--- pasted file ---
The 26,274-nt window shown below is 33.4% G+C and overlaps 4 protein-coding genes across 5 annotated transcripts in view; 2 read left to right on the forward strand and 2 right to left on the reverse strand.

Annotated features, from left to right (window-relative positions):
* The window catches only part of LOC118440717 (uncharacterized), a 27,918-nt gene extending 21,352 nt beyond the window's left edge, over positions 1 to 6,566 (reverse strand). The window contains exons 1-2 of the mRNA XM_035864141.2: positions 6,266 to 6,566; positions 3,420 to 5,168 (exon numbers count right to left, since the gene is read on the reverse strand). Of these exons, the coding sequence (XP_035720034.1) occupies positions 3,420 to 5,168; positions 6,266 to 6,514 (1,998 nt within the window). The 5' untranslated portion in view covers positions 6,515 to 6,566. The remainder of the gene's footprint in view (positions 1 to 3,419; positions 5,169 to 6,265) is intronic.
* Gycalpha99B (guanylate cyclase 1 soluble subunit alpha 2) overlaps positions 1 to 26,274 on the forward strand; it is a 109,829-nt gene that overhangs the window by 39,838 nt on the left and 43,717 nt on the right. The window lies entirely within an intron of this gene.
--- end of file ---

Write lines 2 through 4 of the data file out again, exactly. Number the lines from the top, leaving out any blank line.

Annotated features, from left to right (window-relative positions):
* The window catches only part of LOC118440717 (uncharacterized), a 27,918-nt gene extending 21,352 nt beyond the window's left edge, over positions 1 to 6,566 (reverse strand). The window contains exons 1-2 of the mRNA XM_035864141.2: positions 6,266 to 6,566; positions 3,420 to 5,168 (exon numbers count right to left, since the gene is read on the reverse strand). Of these exons, the coding sequence (XP_035720034.1) occupies positions 3,420 to 5,168; positions 6,266 to 6,514 (1,998 nt within the window). The 5' untranslated portion in view covers positions 6,515 to 6,566. The remainder of the gene's footprint in view (positions 1 to 3,419; positions 5,169 to 6,265) is intronic.
* Gycalpha99B (guanylate cyclase 1 soluble subunit alpha 2) overlaps positions 1 to 26,274 on the forward strand; it is a 109,829-nt gene that overhangs the window by 39,838 nt on the left and 43,717 nt on the right. The window lies entirely within an intron of this gene.